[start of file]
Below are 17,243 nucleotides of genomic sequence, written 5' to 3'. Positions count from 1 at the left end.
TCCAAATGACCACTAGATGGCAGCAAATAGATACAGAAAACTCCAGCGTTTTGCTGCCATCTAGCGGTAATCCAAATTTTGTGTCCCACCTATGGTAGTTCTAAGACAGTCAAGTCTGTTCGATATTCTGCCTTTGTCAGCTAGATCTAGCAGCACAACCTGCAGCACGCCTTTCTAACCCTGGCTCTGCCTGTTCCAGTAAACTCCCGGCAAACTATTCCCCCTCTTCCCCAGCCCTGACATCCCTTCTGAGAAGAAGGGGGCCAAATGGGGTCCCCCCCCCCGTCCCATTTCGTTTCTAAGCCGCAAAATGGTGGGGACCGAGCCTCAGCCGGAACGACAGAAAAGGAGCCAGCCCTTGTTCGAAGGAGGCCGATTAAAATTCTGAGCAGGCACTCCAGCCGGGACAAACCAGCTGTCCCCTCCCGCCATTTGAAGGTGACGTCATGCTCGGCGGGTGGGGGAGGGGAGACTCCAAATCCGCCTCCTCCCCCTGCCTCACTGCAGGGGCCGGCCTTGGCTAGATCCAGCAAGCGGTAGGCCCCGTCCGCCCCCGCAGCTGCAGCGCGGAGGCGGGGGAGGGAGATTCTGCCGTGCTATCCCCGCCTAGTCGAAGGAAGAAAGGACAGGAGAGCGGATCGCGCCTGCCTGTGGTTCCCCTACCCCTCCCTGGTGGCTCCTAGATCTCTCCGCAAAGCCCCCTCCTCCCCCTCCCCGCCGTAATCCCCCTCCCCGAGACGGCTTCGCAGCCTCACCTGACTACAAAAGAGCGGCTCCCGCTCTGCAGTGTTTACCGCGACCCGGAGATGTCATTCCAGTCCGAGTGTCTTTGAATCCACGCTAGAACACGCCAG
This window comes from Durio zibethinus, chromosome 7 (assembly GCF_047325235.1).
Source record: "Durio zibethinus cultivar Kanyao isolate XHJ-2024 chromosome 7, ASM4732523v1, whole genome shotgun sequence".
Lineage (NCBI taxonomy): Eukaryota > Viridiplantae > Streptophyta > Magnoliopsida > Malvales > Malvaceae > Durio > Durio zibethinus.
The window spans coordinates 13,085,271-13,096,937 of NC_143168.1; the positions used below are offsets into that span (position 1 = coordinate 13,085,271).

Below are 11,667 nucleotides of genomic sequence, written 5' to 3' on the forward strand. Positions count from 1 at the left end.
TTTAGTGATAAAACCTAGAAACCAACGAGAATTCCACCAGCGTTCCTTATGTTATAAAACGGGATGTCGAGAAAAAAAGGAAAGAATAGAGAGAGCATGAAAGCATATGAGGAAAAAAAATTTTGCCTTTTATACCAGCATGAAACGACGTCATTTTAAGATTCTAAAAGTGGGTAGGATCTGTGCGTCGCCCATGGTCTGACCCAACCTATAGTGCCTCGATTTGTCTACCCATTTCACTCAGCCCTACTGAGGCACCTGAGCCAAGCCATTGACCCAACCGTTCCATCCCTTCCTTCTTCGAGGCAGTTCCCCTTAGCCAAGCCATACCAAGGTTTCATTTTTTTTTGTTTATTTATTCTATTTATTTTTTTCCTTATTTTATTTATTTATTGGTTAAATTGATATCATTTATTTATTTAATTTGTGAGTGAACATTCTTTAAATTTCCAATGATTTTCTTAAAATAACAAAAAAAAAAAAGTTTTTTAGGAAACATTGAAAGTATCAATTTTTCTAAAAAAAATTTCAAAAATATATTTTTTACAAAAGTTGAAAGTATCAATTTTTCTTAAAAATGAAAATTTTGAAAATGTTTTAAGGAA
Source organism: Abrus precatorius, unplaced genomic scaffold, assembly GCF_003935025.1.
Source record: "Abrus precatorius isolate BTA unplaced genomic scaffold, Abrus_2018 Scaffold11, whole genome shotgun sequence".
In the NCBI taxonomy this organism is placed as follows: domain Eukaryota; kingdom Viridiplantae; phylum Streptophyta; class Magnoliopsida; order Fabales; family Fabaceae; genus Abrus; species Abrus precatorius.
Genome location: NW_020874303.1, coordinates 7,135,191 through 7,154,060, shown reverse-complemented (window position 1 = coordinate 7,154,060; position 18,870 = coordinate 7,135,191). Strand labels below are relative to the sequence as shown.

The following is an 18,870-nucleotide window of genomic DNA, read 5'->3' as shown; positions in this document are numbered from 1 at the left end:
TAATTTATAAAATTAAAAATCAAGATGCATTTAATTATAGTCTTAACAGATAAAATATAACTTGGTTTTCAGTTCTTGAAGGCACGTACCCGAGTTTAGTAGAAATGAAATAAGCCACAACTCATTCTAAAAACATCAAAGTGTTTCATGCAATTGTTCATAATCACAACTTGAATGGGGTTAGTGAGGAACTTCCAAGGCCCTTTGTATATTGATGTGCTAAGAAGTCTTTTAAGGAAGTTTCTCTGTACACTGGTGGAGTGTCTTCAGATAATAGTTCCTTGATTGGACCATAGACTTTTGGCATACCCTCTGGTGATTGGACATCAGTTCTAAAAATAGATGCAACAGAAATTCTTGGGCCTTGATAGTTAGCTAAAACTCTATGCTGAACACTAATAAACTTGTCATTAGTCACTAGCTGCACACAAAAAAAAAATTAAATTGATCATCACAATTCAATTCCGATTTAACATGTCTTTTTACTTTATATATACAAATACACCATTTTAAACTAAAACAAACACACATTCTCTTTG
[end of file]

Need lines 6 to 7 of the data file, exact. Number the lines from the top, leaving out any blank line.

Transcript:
The window spans coordinates 13,085,271-13,096,937 of NC_143168.1; the positions used below are offsets into that span (position 1 = coordinate 13,085,271).

Below are 11,667 nucleotides of genomic sequence, written 5' to 3' on the forward strand. Positions count from 1 at the left end.